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Designed by Applied Works, this interactive infographic for the iPad platform was commissioned to accompany a news story on the North/South health divide in England. The different 'Health Wheels' distil 32 different health indicators across 9 geographical regions. The wheels act as visual barometers for the health of each region, in order to provide users with an intuitive way of scanning through all the indicators. A map of England communicates the national perspective in response to the wheel, with a 'traffic light' colour code identifying which regions score 'better than', 'worse than' or 'average' compared to the national mean. For the regional view, segments on the wheel are color-coded according to the performance of each indicator.

For those infosthetics.com readers lucky enough to have access to both an iPad and The Times app, this infographic lives along a story titled "Major Shift Planned for NHS Treatment", which is currently featured in the News section. Those readers are also kindly invited to leave a short personal review in the comments section below. Does this new form of infographics truly exploit iPad's unique capabilities?

For all other mortals, including myself, the Times kindly provided a short video demonstration and a Flickr set to demonstrate this fresh incarnation of information graphics on an alternative display medium.


Please note: in Friday 2nd July’s iPad edtion the story accompanies an article called “Rise in gap between rich and poor ‘killed 30,000’”, also accessible from the front page.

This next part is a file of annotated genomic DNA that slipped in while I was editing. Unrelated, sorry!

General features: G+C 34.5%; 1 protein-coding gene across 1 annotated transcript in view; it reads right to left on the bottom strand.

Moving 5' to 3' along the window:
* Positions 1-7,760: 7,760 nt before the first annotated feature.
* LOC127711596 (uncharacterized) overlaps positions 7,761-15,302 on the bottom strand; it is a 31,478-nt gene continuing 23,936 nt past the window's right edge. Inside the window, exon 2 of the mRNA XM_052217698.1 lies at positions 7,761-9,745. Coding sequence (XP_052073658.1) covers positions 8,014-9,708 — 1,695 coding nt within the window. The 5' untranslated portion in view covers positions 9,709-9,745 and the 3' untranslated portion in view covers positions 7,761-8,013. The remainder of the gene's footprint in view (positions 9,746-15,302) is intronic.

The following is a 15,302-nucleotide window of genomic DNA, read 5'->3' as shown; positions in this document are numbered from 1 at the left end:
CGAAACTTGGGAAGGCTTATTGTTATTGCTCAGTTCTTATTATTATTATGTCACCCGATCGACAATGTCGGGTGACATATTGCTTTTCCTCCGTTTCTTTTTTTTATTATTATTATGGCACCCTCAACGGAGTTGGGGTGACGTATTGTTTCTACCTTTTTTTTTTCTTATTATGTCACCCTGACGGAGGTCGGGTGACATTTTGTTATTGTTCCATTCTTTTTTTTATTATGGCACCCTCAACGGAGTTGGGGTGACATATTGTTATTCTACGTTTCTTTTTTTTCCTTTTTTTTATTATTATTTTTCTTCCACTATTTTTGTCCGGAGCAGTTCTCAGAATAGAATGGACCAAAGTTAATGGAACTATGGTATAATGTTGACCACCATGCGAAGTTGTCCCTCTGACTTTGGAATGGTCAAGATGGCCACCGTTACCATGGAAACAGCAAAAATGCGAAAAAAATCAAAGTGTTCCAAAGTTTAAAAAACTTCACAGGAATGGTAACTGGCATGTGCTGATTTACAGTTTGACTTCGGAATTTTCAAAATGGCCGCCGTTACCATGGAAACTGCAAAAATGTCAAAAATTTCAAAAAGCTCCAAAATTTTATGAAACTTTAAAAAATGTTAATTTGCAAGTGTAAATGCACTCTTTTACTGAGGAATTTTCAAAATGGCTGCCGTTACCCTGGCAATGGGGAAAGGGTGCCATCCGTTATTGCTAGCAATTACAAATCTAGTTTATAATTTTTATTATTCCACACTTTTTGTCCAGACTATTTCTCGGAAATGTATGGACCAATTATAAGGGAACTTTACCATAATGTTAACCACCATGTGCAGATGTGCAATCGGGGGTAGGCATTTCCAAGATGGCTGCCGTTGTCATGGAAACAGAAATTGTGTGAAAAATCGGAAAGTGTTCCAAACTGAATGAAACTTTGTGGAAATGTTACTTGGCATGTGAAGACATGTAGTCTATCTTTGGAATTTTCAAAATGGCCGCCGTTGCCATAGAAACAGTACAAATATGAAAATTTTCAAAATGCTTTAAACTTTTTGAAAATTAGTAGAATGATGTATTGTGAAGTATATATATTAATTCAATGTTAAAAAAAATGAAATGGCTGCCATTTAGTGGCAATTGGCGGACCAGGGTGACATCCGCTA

Fri 02 Jul 2010 at 8:57 PM

I ought to grab a copy of The Times app, just to check this out.

Fri 02 Jul 2010 at 10:00 PM
Timothy Brown

This interactive infographics is much better than other graphics on other news apps for the iPad. Also, one must take into account that it is done without Flash.
So, comparing to other solutions on the iPad it is really a very good infographics.
On the other hand, looking at it as an interactive infographic without taking into account it is on the iPad, it does have some few problems. The large wheel that changes the map and gives the readers each piece of information doesn't have any labels making it a bit hard to compare the same info (obese children for example) between regions (I find it difficult to remember exactly where that info is on the wheel). As you can see on the picture above, this wheel is divided in for sections but without a label one doesn't know what each section is.
After all this is an amazing effort and a promise of great infographics on the iPad (that is lacking it a lot). I will keep an eye on Applied Works for sure.

Sat 03 Jul 2010 at 10:10 PM
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